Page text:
The coexistence of both a mental health and a substance use disorder is referred to as co-occurring disorders.
Co-occurring disorders were previously referred to as dual diagnoses. According to SAMHSA’s 2014 National Survey on Drug Use and Health (NSDUH) (PDF | 3.4 MB), approximately 7.9 million adults in the United States had co-occurring disorders in 2014.
People with mental health disorders are more likely than people without mental health disorders to experience an alcohol or substance use disorder. Co-occurring disorders can be difficult to diagnose due to the complexity of symptoms, as both may vary in severity. In many cases, people receive treatment for one disorder while the other disorder remains untreated. This may occur because both mental and substance use disorders can have biological, psychological, and social components. Other reasons may be inadequate provider training or screening, an overlap of symptoms, or that other health issues need to be addressed first. In any case, the consequences of undiagnosed, untreated, or undertreated co-occurring disorders can lead to a higher likelihood of experiencing homelessness, incarceration, medical illnesses, suicide, or even early death.
People with co-occurring disorders are best served through integrated treatment. With integrated treatment, practitioners can address mental and substance use disorders at the same time, often lowering costs and creating better outcomes. Increasing awareness and building capacity in service systems are important in helping identify and treat co-occurring disorders. Early detection and treatment can improve treatment outcomes and the quality of life for those who need these services.
Learn more about treatment for co-occurring mental and substance use disorders.
Addressing Co-occurring Disorders in Different Settings
SAMHSA offers guidance aimed at helping practitioners improve services to people with co-occurring disorders in the following social service settings:
- Co-occurring Disorders in the Criminal Justice System
- Co-occurring Disorders and Homelessness
- Co-occurring Disorders and Primary Care
- Co-occurring Disorders Among Veterans and the Military Community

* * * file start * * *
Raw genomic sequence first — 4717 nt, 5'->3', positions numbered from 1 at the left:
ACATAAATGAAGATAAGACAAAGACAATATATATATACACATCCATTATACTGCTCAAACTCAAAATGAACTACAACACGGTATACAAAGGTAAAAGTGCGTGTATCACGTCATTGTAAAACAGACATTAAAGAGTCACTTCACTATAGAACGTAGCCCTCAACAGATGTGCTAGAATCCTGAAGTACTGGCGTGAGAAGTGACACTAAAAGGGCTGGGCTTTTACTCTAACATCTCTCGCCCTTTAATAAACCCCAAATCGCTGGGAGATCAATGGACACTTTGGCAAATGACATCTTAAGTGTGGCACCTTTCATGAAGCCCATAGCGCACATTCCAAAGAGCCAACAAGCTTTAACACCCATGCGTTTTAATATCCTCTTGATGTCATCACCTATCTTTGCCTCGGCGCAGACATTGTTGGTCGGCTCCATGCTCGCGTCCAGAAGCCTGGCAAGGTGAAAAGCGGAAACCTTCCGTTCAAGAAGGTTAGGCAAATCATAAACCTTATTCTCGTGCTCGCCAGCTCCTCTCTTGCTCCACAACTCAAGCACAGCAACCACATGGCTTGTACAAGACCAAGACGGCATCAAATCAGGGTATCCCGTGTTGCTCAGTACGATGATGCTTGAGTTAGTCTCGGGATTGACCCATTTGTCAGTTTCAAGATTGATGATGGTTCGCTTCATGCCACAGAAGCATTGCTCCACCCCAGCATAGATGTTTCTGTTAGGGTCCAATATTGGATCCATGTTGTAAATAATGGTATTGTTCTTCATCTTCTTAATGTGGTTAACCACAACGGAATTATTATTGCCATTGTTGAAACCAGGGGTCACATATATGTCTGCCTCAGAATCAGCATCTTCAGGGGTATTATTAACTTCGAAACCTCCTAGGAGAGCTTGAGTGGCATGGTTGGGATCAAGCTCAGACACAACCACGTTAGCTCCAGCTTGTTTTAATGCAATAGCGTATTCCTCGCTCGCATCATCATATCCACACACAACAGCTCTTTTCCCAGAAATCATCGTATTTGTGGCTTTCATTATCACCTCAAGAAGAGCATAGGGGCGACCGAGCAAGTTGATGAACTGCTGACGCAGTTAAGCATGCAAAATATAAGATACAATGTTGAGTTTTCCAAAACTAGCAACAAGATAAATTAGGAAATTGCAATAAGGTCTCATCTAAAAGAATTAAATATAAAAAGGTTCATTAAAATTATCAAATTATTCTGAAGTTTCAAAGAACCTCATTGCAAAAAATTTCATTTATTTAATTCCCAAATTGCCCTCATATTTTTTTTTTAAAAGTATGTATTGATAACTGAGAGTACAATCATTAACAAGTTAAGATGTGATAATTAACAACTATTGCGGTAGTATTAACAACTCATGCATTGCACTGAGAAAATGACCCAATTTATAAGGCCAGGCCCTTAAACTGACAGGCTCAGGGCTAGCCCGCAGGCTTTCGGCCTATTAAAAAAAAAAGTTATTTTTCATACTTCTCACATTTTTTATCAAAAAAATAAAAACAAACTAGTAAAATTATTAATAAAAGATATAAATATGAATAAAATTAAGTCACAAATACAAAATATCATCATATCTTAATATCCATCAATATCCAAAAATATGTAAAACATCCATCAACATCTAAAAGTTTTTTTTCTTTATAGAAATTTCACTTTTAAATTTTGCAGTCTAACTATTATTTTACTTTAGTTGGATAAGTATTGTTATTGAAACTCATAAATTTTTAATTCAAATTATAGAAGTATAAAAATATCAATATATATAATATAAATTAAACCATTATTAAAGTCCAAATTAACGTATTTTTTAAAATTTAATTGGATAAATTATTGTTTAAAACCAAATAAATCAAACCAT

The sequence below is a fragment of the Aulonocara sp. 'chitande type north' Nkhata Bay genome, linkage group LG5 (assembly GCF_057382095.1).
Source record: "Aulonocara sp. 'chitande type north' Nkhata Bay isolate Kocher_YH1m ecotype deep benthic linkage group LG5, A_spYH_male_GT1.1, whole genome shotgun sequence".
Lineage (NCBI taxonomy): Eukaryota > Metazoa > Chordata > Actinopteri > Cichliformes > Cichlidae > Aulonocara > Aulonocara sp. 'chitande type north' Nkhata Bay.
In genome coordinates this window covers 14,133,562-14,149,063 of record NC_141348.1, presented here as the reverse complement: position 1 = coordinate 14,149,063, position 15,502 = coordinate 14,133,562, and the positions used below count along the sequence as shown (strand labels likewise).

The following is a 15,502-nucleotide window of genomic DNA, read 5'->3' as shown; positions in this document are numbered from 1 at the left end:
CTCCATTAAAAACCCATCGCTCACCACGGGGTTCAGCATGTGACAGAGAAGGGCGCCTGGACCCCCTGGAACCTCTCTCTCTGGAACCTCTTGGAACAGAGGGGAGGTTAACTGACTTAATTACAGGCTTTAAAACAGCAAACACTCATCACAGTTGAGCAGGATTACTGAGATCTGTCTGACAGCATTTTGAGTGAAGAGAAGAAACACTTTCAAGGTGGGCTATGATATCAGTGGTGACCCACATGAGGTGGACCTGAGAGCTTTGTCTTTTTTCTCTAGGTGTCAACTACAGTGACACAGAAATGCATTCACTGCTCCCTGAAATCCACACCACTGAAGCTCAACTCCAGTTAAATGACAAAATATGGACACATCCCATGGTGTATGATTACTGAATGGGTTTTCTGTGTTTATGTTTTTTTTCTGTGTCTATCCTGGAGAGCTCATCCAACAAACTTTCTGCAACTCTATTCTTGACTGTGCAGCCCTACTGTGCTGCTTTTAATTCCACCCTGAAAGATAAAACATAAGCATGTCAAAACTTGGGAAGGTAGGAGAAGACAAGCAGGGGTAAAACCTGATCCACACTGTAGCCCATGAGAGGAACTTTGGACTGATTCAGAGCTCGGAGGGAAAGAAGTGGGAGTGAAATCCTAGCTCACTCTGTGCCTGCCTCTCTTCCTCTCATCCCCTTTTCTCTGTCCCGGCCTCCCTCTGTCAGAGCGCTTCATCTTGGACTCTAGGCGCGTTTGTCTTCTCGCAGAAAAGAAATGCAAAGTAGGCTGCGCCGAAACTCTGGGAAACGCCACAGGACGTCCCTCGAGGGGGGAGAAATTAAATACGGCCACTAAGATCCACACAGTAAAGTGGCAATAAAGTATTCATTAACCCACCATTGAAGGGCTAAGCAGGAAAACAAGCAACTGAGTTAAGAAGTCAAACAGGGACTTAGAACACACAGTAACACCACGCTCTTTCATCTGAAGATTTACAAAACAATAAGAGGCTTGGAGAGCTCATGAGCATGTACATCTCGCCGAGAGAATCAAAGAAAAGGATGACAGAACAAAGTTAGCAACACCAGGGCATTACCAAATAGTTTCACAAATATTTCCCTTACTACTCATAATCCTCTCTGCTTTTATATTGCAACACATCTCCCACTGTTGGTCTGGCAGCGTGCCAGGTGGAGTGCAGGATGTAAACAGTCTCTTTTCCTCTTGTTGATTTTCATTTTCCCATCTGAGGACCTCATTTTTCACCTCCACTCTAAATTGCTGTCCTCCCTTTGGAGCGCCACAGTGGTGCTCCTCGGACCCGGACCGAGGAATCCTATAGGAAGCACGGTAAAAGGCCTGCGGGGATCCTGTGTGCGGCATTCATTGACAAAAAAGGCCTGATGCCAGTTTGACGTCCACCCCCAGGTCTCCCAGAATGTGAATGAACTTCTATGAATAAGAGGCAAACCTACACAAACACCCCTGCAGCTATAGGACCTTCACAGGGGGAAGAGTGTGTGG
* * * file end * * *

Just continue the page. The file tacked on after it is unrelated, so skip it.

Many people in the criminal justice system have co-occurring disorders. Providing integrated treatment to address mental and substance use disorders can lead to positive outcomes such as reduced substance use and arrests.
Failure to effectively screen and assess inmates with co-occurring disorders is a major concern in the criminal justice system. As part of the full protocol, an effective screening process should include the following:
- Routine screening at entry points to criminal justice settings
- Use of standardized instruments that include cut-off points to determine whether a person should be referred for a follow-up assessment
- Trained staff to administer the screening instruments and refer people for assessment
- A response for incarcerated people experiencing a behavioral health crisis, such as intoxication or drug use that requires medical attention, or if an individual is experiencing suicidal thoughts
- Health care records being maintained by the agency conducting the screening
Co-occurring disorders are common among people experiencing homelessness. This population often has a variety of issues that require services beyond behavioral health treatment, such as life skills development, employment assistance, and housing.
While treating people experiencing homeless who are suffering from co-occurring disorders through integrated care is important to recovery, few have access to it. People experiencing homelessness may be isolated or have little to no access to health and behavioral health services, and therefore their health issues may go undiagnosed or untreated. This can lead to chronic homelessness and further deterioration in physical and behavioral health, as well as social and economic functioning.